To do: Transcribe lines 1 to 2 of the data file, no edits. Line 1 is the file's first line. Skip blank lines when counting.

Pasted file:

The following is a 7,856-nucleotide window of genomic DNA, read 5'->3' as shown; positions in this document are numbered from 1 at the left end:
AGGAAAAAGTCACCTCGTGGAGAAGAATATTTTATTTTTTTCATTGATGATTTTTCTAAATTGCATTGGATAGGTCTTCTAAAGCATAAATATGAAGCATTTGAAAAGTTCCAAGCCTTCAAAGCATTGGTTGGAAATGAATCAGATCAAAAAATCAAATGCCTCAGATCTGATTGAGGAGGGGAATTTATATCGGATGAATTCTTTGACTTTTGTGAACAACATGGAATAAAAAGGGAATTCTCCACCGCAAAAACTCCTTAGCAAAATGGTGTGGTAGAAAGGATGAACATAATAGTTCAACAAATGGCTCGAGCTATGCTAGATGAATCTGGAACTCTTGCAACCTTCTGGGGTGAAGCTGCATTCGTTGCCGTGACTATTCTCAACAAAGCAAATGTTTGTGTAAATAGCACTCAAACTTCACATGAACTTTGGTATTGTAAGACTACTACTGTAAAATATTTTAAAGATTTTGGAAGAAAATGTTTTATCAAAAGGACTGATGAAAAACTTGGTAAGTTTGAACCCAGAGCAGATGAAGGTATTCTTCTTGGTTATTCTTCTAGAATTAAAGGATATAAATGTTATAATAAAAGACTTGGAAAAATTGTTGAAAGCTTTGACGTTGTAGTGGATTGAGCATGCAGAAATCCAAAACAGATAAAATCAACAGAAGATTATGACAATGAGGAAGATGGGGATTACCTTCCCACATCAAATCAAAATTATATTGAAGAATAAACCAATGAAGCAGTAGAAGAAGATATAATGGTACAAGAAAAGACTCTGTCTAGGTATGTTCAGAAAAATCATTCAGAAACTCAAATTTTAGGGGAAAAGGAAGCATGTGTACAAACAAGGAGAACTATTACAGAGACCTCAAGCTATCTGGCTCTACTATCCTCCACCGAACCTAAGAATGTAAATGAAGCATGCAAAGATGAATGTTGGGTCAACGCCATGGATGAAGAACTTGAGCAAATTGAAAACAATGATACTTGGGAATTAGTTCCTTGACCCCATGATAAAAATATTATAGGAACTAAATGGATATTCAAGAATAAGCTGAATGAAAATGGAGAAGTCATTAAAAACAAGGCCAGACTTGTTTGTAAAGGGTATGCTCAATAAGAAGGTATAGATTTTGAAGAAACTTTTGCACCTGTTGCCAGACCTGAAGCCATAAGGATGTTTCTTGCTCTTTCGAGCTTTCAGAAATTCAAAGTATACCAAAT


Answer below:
The following is a 7,856-nucleotide window of genomic DNA, read 5'->3' as shown; positions in this document are numbered from 1 at the left end:
AGGAAAAAGTCACCTCGTGGAGAAGAATATTTTATTTTTTTCATTGATGATTTTTCTAAATTGCATTGGATAGGTCTTCTAAAGCATAAATATGAAGCATTTGAAAAGTTCCAAGCCTTCAAAGCATTGGTTGGAAATGAATCAGATCAAAAAATCAAATGCCTCAGATCTGATTGAGGAGGGGAATTTATATCGGATGAATTCTTTGACTTTTGTGAACAACATGGAATAAAAAGGGAATTCTCCACCGCAAAAACTCCTTAGCAAAATGGTGTGGTAGAAAGGATGAACATAATAGTTCAACAAATGGCTCGAGCTATGCTAGATGAATCTGGAACTCTTGCAACCTTCTGGGGTGAAGCTGCATTCGTTGCCGTGACTATTCTCAACAAAGCAAATGTTTGTGTAAATAGCACTCAAACTTCACATGAACTTTGGTATTGTAAGACTACTACTGTAAAATATTTTAAAGATTTTGGAAGAAAATGTTTTATCAAAAGGACTGATGAAAAACTTGGTAAGTTTGAACCCAGAGCAGATGAAGGTATTCTTCTTGGTTATTCTTCTAGAATTAAAGGATATAAATGTTATAATAAAAGACTTGGAAAAATTGTTGAAAGCTTTGACGTTGTAGTGGATTGAGCATGCAGAAATCCAAAACAGATAAAATCAACAGAAGATTATGACAATGAGGAAGATGGGGATTACCTTCCCACATCAAATCAAAATTATATTGAAGAATAAACCAATGAAGCAGTAGAAGAAGATATAATGGTACAAGAAAAGACTCTGTCTAGGTATGTTCAGAAAAATCATTCAGAAACTCAAATTTTAGGGGAAAAGGAAGCATGTGTACAAACAAGGAGAACTATTACAGAGACCTCAAGCTATCTGGCTCTACTATCCTCCACCGAACCTAAGAATGTAAATGAAGCATGCAAAGATGAATGTTGGGTCAACGCCATGGATGAAGAACTTGAGCAAATTGAAAACAATGATACTTGGGAATTAGTTCCTTGACCCCATGATAAAAATATTATAGGAACTAAATGGATATTCAAGAATAAGCTGAATGAAAATGGAGAAGTCATTAAAAACAAGGCCAGACTTGTTTGTAAAGGGTATGCTCAATAAGAAGGTATAGATTTTGAAGAAACTTTTGCACCTGTTGCCAGACCTGAAGCCATAAGGATGTTTCTTGCTCTTTCGAGCTTTCAGAAATTCAAAGTATACCAAAT